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Africa

Equatorial Guinea takes France to ICJ over Obiang corruption raids

media Teodorin Obiang Nguema AFP/Abdelhak Senna

Equatorial Guinea has filed a case against France in the International Court of Justice (ICJ) over a corruption case that saw police raid a Paris mansion owned by President Teodoro Obiang’s son, Teodorin, and found millions of euros-worth of luxury goods.

The Equatorial Guinea complaint calls on the ICJ to ban France from interfering in its internal affairs and order it to stop legal action against its representatives, according to the AFP news agency.

Judges and police investigating charges of embezzling public funds against several African leaders seized the mansion, worth about 500 million euros, in August and goods worth many more millions of euros in a raid in February.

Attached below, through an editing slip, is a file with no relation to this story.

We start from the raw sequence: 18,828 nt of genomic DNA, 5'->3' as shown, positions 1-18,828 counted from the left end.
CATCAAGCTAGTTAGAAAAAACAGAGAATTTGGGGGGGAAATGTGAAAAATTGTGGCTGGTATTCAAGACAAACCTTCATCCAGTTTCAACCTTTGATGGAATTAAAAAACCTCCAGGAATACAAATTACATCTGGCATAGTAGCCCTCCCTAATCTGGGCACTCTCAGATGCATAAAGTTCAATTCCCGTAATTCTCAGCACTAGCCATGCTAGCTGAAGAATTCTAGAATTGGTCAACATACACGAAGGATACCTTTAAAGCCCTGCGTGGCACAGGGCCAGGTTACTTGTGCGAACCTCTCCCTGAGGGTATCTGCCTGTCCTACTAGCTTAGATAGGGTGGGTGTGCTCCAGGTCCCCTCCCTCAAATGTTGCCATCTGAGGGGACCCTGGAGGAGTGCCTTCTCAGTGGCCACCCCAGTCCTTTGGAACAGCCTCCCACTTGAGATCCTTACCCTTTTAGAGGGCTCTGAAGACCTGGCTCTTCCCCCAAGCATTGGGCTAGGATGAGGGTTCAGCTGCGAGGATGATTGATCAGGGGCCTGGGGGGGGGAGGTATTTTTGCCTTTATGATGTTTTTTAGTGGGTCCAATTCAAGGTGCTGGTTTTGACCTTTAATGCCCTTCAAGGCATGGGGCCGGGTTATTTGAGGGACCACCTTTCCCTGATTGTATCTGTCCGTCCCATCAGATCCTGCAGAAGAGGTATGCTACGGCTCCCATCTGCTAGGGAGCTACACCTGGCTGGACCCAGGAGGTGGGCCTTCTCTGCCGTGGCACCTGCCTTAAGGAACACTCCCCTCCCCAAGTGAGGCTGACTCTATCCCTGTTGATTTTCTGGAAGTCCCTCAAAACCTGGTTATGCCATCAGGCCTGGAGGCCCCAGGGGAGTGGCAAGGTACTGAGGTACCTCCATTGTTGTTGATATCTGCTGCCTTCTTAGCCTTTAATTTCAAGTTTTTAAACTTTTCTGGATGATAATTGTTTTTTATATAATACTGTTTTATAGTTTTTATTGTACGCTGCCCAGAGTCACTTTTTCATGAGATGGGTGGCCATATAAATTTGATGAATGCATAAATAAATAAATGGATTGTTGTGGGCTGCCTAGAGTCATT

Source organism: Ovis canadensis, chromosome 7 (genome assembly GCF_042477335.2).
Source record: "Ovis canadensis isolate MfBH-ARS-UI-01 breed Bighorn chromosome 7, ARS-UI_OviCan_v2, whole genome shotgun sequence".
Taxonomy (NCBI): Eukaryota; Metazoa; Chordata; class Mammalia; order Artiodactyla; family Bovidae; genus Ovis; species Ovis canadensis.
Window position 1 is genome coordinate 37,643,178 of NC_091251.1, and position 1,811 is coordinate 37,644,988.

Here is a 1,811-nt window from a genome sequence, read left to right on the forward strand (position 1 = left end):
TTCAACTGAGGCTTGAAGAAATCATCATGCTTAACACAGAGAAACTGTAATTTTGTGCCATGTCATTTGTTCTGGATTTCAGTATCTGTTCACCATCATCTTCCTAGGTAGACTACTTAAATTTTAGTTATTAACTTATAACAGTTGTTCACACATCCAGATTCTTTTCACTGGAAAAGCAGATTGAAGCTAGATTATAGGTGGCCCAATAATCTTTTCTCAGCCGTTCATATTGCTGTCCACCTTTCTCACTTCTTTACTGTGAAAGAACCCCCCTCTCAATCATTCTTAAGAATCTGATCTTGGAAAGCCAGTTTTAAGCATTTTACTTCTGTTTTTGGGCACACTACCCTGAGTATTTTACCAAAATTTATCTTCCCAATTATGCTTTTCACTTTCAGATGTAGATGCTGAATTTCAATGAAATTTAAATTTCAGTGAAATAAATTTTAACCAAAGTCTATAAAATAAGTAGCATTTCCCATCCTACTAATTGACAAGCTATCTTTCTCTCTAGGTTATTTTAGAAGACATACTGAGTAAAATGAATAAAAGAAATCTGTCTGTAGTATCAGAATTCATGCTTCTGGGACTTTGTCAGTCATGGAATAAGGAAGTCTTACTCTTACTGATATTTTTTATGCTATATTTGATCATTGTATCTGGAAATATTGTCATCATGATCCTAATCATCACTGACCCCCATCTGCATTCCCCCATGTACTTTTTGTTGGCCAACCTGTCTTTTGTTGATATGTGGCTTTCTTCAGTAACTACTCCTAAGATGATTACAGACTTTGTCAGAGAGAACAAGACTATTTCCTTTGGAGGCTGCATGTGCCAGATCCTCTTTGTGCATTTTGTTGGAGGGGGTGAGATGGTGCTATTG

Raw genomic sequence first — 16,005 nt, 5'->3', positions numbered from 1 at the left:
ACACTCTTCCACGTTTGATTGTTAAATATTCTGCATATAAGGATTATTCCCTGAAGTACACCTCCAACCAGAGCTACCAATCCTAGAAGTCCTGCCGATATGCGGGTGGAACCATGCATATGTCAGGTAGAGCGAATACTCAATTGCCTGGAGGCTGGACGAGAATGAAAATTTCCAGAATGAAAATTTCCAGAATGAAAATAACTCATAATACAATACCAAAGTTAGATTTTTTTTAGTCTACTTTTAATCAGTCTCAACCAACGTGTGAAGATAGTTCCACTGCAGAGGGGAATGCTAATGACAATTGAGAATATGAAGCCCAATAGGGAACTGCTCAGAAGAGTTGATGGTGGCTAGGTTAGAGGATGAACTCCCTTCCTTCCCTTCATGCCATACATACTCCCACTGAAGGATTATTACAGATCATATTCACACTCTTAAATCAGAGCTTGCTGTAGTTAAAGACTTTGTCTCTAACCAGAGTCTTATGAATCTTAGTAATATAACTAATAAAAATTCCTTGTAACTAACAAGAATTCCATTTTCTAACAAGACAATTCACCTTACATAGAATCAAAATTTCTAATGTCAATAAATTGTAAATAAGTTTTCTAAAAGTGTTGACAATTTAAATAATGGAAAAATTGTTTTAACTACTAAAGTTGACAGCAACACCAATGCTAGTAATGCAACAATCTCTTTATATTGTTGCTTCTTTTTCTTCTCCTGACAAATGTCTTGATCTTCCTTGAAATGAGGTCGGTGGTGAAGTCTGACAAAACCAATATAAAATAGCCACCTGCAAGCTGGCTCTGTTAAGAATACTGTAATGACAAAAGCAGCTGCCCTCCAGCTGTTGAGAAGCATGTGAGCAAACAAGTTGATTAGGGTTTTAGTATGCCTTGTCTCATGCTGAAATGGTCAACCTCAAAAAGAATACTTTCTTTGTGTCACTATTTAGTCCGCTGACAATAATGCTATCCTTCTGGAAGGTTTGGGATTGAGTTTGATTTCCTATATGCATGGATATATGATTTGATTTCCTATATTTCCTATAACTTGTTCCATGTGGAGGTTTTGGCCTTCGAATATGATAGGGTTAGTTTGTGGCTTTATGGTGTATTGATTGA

In July they issued an arrest warrant for Teodorin Obiang.

Equatorial Guinea’s statement to the ICJ accuses France of breaching the diplomatic immunity of its representatives and premises.

The government “denies that it is settling political scores and is just asking for the strict application of international law, the necessity of which François Hollande insisted on after his election,” according to lawyer Olivier Metzner, who says that the ball is now in Paris’s court.

France can refuse to accept the ICJ’s competence in the case but “such a refusal would show contempt for the international authorities”, the statement argues.

“In denying its competence, which France has only done in rare cases, it would be in breach of international law, UN resolutions and the Vienna conventions [on international treaties],” Metzner told AFP.

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